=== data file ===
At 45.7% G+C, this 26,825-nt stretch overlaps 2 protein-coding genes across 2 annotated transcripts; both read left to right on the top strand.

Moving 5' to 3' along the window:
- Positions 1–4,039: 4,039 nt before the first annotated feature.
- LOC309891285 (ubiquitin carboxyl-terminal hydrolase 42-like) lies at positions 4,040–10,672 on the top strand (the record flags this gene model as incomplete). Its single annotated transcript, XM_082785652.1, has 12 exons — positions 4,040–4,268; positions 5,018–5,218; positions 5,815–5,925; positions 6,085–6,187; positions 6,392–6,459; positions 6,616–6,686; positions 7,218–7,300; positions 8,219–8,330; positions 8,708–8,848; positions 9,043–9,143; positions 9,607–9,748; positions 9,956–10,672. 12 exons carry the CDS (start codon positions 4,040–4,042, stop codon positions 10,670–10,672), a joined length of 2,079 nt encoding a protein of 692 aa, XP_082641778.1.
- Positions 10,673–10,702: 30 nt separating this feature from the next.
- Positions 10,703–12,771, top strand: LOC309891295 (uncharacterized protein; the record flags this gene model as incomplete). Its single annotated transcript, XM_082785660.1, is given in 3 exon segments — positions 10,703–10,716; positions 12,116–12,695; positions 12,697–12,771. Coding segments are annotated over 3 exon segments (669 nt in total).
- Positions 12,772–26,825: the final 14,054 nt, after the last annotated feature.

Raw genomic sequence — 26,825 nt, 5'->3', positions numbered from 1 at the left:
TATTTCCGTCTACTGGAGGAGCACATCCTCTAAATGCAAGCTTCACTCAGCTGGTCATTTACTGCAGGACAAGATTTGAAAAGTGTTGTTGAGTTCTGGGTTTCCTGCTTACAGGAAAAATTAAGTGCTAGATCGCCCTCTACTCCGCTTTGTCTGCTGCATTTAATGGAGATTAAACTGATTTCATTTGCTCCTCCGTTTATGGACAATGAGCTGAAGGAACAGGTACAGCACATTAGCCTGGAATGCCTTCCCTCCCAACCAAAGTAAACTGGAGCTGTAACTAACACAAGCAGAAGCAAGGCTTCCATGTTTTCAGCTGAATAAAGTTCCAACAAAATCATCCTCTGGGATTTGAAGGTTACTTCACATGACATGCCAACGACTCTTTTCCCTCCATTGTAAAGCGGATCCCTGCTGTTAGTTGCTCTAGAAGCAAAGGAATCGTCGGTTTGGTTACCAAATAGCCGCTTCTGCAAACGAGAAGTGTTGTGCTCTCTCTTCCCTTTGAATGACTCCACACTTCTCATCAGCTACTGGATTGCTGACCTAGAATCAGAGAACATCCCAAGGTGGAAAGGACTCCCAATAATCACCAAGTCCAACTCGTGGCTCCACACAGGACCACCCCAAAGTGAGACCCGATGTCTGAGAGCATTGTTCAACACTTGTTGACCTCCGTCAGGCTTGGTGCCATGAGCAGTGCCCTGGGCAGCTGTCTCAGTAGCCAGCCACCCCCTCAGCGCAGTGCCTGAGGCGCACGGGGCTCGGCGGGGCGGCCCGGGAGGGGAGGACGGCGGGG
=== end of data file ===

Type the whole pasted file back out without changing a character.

At 45.7% G+C, this 26,825-nt stretch overlaps 2 protein-coding genes across 2 annotated transcripts; both read left to right on the top strand.

Moving 5' to 3' along the window:
- Positions 1–4,039: 4,039 nt before the first annotated feature.
- LOC309891285 (ubiquitin carboxyl-terminal hydrolase 42-like) lies at positions 4,040–10,672 on the top strand (the record flags this gene model as incomplete). Its single annotated transcript, XM_082785652.1, has 12 exons — positions 4,040–4,268; positions 5,018–5,218; positions 5,815–5,925; positions 6,085–6,187; positions 6,392–6,459; positions 6,616–6,686; positions 7,218–7,300; positions 8,219–8,330; positions 8,708–8,848; positions 9,043–9,143; positions 9,607–9,748; positions 9,956–10,672. 12 exons carry the CDS (start codon positions 4,040–4,042, stop codon positions 10,670–10,672), a joined length of 2,079 nt encoding a protein of 692 aa, XP_082641778.1.
- Positions 10,673–10,702: 30 nt separating this feature from the next.
- Positions 10,703–12,771, top strand: LOC309891295 (uncharacterized protein; the record flags this gene model as incomplete). Its single annotated transcript, XM_082785660.1, is given in 3 exon segments — positions 10,703–10,716; positions 12,116–12,695; positions 12,697–12,771. Coding segments are annotated over 3 exon segments (669 nt in total).
- Positions 12,772–26,825: the final 14,054 nt, after the last annotated feature.

Raw genomic sequence — 26,825 nt, 5'->3', positions numbered from 1 at the left:
TATTTCCGTCTACTGGAGGAGCACATCCTCTAAATGCAAGCTTCACTCAGCTGGTCATTTACTGCAGGACAAGATTTGAAAAGTGTTGTTGAGTTCTGGGTTTCCTGCTTACAGGAAAAATTAAGTGCTAGATCGCCCTCTACTCCGCTTTGTCTGCTGCATTTAATGGAGATTAAACTGATTTCATTTGCTCCTCCGTTTATGGACAATGAGCTGAAGGAACAGGTACAGCACATTAGCCTGGAATGCCTTCCCTCCCAACCAAAGTAAACTGGAGCTGTAACTAACACAAGCAGAAGCAAGGCTTCCATGTTTTCAGCTGAATAAAGTTCCAACAAAATCATCCTCTGGGATTTGAAGGTTACTTCACATGACATGCCAACGACTCTTTTCCCTCCATTGTAAAGCGGATCCCTGCTGTTAGTTGCTCTAGAAGCAAAGGAATCGTCGGTTTGGTTACCAAATAGCCGCTTCTGCAAACGAGAAGTGTTGTGCTCTCTCTTCCCTTTGAATGACTCCACACTTCTCATCAGCTACTGGATTGCTGACCTAGAATCAGAGAACATCCCAAGGTGGAAAGGACTCCCAATAATCACCAAGTCCAACTCGTGGCTCCACACAGGACCACCCCAAAGTGAGACCCGATGTCTGAGAGCATTGTTCAACACTTGTTGACCTCCGTCAGGCTTGGTGCCATGAGCAGTGCCCTGGGCAGCTGTCTCAGTAGCCAGCCACCCCCTCAGCGCAGTGCCTGAGGCGCACGGGGCTCGGCGGGGCGGCCCGGGAGGGGAGGACGGCGGGG